The "solution" of giving everyone on campus a gun has always seemed to me to be one of those quintessential "solutions" that human beings are so fond of; solutions that they create because they have created the problems, and don't want to nip them in the bud, thus necessitating a new solution for every new problem ad infinitum. I don't know what the solution to the problem is, but to me, it has always seemed that some simple measures could lessen the risk of such permanently scarring incidents. These measures remind me of the nuclear treaties that have been signed in the last fifty years, which largely forged a compromise between the nuclear hawks and doves.

Limit the number and especially the kind of weapons that ordinary citizens can purchase. Like I said, it's not about "freedom", it's about proportionality. Make background checks extensive, and don't let the absence of a criminal record alone be an adequate reason for selling AK-47s to sixteen year olds. Restrict the sale of certain kinds of guns by putting a cap, say, on the number of rounds that an automatic weapon can fire continuously before it needs to be reloaded. When a gun needs to be purchased, make the approval of two adult referees necessary, and charge a reasonable fee for getting a license. Such strategies seem to have worked in New Zealand and have made both pro and anti gun camps happy, and they can work in the US if people stop having their love affair and obsession with "freedom". All this is not going to stop people like Hui from carrying out their morbid tasks, but who said a cure for such a problem was ever a realistic objective. In the case of an incident such an above, even five lives saved are more than worth it.

In light of the above thoughts, I find it a flawed argument to advocate giving guns to everyone or to the majority. This reason I have is similar to the one I have against nuclear proliferation. If everyone who had nuclear weapons was rational, then deterrence would superbly play out and I would be all for putting a few nukes into everyone's hands. But with nuclear terrorism, the equation changes, because even the rational condition of self-preservation no longer applies. Under such conditions, nuclear proliferation can only pose unnown dangers. I see an analogy between global nuclear proliferation and national gun proliferation, with inherently irrational people being the key deciding factor against proliferation. There is a compromise possible, but it's possible only if both camps stop sticking to their extreme positions. It needs moderate thinking, and unfortunately in the US, "moderation" seems to have become anathema these days.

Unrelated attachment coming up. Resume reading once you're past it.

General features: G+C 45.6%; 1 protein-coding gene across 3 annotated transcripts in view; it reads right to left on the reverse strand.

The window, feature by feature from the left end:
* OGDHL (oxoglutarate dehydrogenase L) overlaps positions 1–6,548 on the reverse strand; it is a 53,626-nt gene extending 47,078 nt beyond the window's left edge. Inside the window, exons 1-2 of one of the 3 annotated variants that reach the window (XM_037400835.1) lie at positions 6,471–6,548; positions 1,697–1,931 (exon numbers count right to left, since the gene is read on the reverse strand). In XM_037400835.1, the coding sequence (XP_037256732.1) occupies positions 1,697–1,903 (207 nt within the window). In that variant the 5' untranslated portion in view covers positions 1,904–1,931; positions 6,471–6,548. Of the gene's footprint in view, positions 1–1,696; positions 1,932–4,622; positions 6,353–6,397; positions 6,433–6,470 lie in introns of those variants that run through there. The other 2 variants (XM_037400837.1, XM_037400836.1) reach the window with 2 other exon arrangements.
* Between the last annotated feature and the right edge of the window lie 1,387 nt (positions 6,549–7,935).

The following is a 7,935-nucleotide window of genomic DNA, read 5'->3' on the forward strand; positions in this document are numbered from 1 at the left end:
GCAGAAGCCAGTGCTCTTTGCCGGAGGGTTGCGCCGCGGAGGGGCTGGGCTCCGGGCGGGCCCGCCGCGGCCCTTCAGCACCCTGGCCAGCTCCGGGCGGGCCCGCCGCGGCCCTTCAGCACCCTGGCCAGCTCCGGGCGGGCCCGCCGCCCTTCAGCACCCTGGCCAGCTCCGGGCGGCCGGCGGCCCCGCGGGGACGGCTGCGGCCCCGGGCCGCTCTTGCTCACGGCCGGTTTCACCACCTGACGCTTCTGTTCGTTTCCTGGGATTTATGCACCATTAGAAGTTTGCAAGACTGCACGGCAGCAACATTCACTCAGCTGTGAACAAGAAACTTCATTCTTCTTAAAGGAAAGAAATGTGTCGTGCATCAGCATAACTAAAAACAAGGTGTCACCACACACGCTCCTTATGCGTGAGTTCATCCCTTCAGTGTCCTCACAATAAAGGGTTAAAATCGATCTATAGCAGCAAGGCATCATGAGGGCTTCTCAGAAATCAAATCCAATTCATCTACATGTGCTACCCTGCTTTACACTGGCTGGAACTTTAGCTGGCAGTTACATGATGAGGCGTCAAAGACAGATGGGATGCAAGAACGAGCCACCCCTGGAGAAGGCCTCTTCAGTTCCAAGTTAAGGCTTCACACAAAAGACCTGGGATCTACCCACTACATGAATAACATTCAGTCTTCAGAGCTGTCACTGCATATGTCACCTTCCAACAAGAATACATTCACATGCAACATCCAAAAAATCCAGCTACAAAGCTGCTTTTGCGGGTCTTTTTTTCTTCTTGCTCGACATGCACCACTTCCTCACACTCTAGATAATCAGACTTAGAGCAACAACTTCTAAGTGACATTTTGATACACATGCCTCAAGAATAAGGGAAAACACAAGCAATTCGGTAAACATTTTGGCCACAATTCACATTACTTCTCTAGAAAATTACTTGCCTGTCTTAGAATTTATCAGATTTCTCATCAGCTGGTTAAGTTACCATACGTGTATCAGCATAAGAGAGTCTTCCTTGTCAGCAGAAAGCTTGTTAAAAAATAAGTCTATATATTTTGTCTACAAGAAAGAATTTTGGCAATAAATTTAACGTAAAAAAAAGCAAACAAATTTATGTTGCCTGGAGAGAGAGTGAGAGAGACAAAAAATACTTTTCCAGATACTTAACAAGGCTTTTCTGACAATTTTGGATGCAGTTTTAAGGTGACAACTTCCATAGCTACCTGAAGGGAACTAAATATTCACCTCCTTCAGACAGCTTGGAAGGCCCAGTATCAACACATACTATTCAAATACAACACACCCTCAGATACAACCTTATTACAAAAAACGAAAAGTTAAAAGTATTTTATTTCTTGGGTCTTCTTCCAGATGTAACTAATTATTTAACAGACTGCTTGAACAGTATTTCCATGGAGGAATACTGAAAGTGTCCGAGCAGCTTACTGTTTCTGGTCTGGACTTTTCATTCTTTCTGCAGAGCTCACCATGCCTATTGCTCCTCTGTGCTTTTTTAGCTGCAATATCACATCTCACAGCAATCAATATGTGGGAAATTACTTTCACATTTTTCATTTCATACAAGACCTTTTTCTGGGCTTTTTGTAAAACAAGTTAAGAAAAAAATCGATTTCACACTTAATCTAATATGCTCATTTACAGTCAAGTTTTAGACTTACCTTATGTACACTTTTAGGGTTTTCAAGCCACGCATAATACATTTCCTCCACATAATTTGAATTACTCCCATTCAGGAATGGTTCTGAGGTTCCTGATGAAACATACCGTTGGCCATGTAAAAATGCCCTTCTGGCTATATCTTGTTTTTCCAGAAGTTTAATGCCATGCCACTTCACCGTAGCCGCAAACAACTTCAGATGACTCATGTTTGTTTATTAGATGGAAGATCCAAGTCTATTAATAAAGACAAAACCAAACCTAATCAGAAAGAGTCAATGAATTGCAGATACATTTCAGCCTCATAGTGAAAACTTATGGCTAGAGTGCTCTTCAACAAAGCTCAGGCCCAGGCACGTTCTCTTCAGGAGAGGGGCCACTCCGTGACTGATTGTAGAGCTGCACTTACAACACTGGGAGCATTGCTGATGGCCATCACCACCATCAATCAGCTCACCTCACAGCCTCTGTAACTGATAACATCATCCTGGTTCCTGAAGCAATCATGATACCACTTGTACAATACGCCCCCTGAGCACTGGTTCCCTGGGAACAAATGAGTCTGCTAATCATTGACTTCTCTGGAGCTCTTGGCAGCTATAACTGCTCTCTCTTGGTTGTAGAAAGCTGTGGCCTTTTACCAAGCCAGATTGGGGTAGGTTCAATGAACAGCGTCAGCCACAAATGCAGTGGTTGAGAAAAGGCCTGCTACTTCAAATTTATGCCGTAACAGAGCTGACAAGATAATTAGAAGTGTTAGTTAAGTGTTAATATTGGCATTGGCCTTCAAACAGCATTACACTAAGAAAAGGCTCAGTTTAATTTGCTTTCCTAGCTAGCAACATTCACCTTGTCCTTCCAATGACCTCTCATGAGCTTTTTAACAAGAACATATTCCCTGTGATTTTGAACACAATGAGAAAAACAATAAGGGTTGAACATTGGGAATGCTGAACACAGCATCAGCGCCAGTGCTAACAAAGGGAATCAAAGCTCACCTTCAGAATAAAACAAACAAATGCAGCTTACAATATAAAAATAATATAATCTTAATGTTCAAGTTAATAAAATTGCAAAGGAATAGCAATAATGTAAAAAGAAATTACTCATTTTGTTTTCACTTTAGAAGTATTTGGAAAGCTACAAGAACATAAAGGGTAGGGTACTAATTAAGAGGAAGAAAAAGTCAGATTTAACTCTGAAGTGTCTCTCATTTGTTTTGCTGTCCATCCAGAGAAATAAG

P.S. By the way, notice how this event is rightly getting all the attention it deserves, but daily events in Iraq involving equally innocent civilians (like the 200 dead in the bombing today) are considered routine and boring.



Anonymous anya said...

Iraq is old now. People are getting killed there by the dozen everyday. This is much closer to home (for the viewers).
Maybe a revisit to 'Bowling for Columbine' is in order?? [Do watch it if you havent].

3:02 AM  
Blogger Old Fox said...

You are not thinking clearly.

First a factual correction: "two advanced rapid-fire automatic weapons" they were not. They were standard self-loading semi-automatic pistols which require a trigger pull for every shot, just like a revolver. Automatic weapons (machine guns, machine pistols) have been banned to civilians since 1935.

Accordingly, "an adequate reason for selling AK-47s to sixteen year olds" is a distortion for such is not possible under the law.

The people who killed John Gotti, shot President Reagan, shot the London news anchor, were denied access to guns (by the law) but they had them anyway.

Gun laws have only gotten more restrictive, more limiting and more denying than they have ever been. How could the "easy availability of handguns" be a part of increased gun murders when it has always been easier since the beginning of settlement in North America to obtain a gun?

"The fact remains that if he had been denied access to those guns, it is very likely that his actions would have been mitigated." It is not possible, utopian, unrealistic, and with all due respect foolish to believe that the government (society) can prevent people from obtaining or using guns. They can ONLY prevent law-abiding people from doing anything that is unlawful. When I was growing up in the 50s and 60s in New York, we had zip guns all over the youth gangs. They were homemade guns. Those hoods didn't care they were illegal under the Sullivan Law.

I have to go to meeting now and hjave more to say, but this will have to be it for now.

8:09 AM  
Blogger Ashutosh said...